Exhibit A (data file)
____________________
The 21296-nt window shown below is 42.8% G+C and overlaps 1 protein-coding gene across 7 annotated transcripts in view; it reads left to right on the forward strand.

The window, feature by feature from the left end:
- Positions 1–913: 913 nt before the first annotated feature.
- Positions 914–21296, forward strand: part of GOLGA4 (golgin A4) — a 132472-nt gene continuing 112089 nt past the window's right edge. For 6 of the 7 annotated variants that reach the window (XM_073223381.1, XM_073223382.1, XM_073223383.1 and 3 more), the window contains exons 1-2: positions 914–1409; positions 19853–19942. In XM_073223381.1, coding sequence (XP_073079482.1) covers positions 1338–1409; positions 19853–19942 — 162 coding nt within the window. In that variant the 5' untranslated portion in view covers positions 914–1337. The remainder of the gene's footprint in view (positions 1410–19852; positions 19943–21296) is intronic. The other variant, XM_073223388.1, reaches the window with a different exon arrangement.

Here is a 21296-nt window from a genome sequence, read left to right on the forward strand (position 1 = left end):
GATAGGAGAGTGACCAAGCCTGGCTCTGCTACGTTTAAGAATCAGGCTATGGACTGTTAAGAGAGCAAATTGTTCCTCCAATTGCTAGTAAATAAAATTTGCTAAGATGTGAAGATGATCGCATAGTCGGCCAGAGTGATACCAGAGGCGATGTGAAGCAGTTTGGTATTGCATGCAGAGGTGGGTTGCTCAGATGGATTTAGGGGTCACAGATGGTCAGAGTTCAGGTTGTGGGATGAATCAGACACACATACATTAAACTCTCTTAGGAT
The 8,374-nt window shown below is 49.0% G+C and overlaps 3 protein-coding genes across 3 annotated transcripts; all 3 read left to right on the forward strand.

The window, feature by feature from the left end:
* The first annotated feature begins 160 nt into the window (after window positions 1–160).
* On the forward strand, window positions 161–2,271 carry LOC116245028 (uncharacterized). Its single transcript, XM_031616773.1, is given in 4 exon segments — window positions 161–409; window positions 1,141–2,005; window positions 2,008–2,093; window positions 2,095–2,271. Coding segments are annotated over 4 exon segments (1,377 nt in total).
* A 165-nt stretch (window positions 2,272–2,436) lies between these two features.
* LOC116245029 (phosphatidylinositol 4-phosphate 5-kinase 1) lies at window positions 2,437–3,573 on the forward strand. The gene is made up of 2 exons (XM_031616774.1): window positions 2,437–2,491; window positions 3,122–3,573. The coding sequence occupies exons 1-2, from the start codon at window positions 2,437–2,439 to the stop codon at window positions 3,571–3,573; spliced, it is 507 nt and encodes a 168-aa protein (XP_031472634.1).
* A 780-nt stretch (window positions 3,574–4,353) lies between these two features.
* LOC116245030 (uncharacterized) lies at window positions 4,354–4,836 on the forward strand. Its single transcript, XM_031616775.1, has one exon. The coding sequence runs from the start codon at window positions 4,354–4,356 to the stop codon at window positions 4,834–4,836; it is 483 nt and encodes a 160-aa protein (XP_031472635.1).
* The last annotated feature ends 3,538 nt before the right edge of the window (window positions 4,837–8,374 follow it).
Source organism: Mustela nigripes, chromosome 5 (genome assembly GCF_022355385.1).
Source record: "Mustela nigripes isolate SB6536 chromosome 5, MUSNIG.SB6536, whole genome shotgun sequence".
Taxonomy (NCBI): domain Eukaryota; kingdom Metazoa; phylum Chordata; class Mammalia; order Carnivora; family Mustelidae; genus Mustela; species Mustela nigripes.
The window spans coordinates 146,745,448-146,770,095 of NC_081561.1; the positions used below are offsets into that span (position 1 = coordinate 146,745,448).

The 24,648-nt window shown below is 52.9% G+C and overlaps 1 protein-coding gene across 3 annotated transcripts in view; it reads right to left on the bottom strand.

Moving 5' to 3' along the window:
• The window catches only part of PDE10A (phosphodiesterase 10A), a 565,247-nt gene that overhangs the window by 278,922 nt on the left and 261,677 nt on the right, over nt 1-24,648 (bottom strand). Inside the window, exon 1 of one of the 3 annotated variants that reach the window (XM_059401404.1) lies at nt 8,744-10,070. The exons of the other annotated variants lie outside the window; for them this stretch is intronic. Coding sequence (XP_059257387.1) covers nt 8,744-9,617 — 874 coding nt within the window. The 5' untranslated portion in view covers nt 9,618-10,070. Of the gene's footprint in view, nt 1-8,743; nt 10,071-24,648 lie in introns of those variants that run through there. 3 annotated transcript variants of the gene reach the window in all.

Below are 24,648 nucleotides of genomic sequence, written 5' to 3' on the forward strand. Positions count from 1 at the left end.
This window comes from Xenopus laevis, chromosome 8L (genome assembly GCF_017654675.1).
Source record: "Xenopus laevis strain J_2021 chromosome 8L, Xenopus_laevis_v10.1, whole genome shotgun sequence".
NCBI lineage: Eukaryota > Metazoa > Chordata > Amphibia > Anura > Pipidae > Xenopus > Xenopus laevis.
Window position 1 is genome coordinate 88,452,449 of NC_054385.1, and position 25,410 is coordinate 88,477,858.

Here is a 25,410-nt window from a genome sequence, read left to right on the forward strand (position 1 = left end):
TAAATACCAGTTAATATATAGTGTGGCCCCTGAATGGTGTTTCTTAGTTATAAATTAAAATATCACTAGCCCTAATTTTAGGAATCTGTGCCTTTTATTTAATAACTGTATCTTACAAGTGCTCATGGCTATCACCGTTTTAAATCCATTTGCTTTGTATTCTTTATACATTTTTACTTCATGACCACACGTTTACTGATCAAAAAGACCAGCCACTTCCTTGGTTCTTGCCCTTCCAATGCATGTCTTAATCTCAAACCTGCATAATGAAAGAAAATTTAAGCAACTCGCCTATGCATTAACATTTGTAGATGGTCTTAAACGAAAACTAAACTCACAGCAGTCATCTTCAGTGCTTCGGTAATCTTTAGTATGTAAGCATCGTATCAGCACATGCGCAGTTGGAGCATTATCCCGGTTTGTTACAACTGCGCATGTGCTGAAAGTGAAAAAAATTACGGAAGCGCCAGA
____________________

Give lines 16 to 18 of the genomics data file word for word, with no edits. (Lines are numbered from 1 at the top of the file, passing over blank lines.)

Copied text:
Source organism: Mustela nigripes, chromosome 5 (genome assembly GCF_022355385.1).
Source record: "Mustela nigripes isolate SB6536 chromosome 5, MUSNIG.SB6536, whole genome shotgun sequence".
Taxonomy (NCBI): domain Eukaryota; kingdom Metazoa; phylum Chordata; class Mammalia; order Carnivora; family Mustelidae; genus Mustela; species Mustela nigripes.